State Wins First Legal Challenge to Individual Mandate

This article is more than 12 years old.

George Fountas of Salem refused to tell the state whether he had health insurance in 2007 and was assessed a $219 penalty. Fountas argued, among other things, that the law is an illegal taking of property, is cruel and unusual punishment and requires self-incrimination. But a Superior Court judge found in favor of the Department of Revenue and dismissed the suit. Bob Bliss is the department's spokesman.

"Clearly the court felt that the law’s been properly drafted and implemented and there weren’t any constitutional issues with moving forward on it and we’re obviously glad to have that opinion."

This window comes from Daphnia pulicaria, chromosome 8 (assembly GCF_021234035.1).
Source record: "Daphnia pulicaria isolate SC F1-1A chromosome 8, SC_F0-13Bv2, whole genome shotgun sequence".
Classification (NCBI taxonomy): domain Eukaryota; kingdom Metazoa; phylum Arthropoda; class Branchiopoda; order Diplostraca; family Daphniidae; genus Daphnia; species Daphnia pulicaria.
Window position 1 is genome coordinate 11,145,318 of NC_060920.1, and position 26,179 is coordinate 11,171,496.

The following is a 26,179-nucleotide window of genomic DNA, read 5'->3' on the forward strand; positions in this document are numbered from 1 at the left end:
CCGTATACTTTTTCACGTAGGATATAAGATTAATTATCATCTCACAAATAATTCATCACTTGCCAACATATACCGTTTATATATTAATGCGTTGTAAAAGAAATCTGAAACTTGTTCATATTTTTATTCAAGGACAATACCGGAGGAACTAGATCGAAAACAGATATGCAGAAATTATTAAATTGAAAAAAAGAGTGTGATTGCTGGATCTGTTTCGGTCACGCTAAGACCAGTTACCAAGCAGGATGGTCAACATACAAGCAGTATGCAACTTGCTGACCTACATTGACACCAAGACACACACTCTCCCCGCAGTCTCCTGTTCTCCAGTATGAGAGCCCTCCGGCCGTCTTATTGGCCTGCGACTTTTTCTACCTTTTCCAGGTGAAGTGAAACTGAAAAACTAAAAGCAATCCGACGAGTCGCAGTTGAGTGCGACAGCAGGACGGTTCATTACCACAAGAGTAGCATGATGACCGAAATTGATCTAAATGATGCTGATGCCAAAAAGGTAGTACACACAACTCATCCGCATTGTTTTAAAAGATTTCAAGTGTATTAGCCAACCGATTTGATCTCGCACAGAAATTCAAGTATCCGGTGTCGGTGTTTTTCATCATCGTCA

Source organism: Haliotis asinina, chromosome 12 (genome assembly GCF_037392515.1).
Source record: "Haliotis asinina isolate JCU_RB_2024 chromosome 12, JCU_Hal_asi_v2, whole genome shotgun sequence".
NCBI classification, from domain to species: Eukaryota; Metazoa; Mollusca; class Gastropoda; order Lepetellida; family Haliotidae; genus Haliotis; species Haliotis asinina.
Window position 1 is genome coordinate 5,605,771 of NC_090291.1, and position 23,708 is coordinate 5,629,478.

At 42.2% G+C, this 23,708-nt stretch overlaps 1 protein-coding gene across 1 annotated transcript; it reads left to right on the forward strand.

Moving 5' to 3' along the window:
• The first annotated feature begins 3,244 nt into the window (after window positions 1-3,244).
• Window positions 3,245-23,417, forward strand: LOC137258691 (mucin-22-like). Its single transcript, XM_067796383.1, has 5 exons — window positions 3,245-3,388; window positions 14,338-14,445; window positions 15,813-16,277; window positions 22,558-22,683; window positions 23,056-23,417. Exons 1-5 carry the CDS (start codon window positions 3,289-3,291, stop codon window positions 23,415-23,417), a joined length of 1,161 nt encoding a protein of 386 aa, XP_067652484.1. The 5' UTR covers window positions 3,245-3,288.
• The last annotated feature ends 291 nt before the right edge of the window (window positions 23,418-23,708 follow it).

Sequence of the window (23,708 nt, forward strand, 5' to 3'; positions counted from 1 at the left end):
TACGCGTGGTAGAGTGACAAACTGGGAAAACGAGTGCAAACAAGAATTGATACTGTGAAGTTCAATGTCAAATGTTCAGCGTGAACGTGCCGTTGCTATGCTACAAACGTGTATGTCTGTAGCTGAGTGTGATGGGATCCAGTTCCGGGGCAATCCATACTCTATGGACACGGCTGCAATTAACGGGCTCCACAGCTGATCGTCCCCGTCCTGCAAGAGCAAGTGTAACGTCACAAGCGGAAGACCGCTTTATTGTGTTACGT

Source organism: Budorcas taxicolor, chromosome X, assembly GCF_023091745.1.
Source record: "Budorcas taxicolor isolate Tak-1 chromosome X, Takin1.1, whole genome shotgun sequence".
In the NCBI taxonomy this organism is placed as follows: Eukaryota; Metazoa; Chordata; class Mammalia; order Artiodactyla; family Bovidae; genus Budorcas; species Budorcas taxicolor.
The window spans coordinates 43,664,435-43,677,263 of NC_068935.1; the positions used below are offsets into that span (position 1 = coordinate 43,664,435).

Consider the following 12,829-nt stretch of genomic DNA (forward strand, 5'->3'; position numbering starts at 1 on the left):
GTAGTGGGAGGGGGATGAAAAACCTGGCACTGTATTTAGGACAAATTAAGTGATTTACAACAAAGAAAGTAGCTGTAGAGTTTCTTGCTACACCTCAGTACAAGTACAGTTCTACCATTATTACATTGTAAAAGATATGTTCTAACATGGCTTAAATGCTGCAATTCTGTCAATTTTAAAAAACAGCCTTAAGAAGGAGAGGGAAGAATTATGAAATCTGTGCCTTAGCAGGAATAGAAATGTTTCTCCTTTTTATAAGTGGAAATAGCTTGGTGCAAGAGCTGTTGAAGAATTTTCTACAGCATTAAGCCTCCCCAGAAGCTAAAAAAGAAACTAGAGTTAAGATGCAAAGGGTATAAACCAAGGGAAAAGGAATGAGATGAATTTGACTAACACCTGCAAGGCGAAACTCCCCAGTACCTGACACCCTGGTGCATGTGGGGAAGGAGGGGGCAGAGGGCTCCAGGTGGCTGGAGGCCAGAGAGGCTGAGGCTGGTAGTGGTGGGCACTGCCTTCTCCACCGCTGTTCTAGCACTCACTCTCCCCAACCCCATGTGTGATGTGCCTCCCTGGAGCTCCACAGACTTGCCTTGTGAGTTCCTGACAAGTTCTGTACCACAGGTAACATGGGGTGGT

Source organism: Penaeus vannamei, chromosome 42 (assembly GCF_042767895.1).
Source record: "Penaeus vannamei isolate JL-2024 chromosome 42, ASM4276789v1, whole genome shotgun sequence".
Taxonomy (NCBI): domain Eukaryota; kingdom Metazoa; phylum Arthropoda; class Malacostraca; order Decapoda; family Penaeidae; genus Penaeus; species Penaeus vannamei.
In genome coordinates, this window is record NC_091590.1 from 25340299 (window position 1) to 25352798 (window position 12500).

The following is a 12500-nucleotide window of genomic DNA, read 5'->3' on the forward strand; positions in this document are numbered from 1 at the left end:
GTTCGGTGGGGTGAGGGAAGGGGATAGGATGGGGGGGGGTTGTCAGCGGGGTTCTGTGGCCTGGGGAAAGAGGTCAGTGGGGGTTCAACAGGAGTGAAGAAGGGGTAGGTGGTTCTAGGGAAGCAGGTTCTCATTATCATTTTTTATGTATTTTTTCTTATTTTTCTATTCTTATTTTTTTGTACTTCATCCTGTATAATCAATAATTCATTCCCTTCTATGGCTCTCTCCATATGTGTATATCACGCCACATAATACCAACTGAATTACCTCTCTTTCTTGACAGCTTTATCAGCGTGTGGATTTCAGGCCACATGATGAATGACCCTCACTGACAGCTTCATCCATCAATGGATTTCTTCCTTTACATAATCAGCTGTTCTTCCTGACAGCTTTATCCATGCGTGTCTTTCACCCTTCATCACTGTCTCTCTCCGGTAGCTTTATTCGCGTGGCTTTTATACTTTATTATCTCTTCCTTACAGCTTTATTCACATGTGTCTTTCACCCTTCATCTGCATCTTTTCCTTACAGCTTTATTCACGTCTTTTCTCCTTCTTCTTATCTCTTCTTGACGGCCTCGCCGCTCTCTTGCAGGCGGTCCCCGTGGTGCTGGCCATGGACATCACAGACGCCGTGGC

Fountas calls the ruling bogus and says the state has violated additional rights by dismissing the suit and keeping his personal tax exemption. He says he will appeal and hopes to force the state to dismiss the individual mandate and associated penalities.

Martha Bebinger

This program aired on March 12, 2009. The audio for this program is not available.

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Martha Bebinger covers health care and other general assignments for WBUR.